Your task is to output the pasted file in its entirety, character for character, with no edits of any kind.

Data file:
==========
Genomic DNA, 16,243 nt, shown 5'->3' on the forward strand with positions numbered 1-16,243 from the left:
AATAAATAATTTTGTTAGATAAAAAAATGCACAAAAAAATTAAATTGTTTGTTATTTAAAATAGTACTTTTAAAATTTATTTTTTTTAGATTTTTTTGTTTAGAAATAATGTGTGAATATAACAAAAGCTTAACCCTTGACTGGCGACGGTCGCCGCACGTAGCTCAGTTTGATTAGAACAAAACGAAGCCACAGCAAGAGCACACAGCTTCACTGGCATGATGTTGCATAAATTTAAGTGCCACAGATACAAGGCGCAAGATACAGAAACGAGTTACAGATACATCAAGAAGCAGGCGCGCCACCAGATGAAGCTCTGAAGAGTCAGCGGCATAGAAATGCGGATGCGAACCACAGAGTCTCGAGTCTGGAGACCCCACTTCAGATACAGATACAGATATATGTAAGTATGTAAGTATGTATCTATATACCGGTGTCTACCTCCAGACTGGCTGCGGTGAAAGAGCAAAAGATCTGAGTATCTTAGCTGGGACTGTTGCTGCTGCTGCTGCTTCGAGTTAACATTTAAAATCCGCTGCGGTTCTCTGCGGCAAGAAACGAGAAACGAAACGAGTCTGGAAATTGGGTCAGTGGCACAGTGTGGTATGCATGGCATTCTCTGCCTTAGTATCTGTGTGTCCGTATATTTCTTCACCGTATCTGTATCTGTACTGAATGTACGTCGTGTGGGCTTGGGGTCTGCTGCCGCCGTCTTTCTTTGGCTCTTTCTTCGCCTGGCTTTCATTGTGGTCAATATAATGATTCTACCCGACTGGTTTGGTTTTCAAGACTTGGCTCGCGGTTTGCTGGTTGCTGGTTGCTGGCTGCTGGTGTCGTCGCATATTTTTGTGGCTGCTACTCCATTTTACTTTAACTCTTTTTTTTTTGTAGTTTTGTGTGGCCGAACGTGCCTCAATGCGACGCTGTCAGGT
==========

Genomic DNA, 16,243 nt, shown 5'->3' on the forward strand with positions numbered 1-16,243 from the left:
AATAAATAATTTTGTTAGATAAAAAAATGCACAAAAAAATTAAATTGTTTGTTATTTAAAATAGTACTTTTAAAATTTATTTTTTTTAGATTTTTTTGTTTAGAAATAATGTGTGAATATAACAAAAGCTTAACCCTTGACTGGCGACGGTCGCCGCACGTAGCTCAGTTTGATTAGAACAAAACGAAGCCACAGCAAGAGCACACAGCTTCACTGGCATGATGTTGCATAAATTTAAGTGCCACAGATACAAGGCGCAAGATACAGAAACGAGTTACAGATACATCAAGAAGCAGGCGCGCCACCAGATGAAGCTCTGAAGAGTCAGCGGCATAGAAATGCGGATGCGAACCACAGAGTCTCGAGTCTGGAGACCCCACTTCAGATACAGATACAGATATATGTAAGTATGTAAGTATGTATCTATATACCGGTGTCTACCTCCAGACTGGCTGCGGTGAAAGAGCAAAAGATCTGAGTATCTTAGCTGGGACTGTTGCTGCTGCTGCTGCTTCGAGTTAACATTTAAAATCCGCTGCGGTTCTCTGCGGCAAGAAACGAGAAACGAAACGAGTCTGGAAATTGGGTCAGTGGCACAGTGTGGTATGCATGGCATTCTCTGCCTTAGTATCTGTGTGTCCGTATATTTCTTCACCGTATCTGTATCTGTACTGAATGTACGTCGTGTGGGCTTGGGGTCTGCTGCCGCCGTCTTTCTTTGGCTCTTTCTTCGCCTGGCTTTCATTGTGGTCAATATAATGATTCTACCCGACTGGTTTGGTTTTCAAGACTTGGCTCGCGGTTTGCTGGTTGCTGGTTGCTGGCTGCTGGTGTCGTCGCATATTTTTGTGGCTGCTACTCCATTTTACTTTAACTCTTTTTTTTTTGTAGTTTTGTGTGGCCGAACGTGCCTCAATGCGACGCTGTCAGGT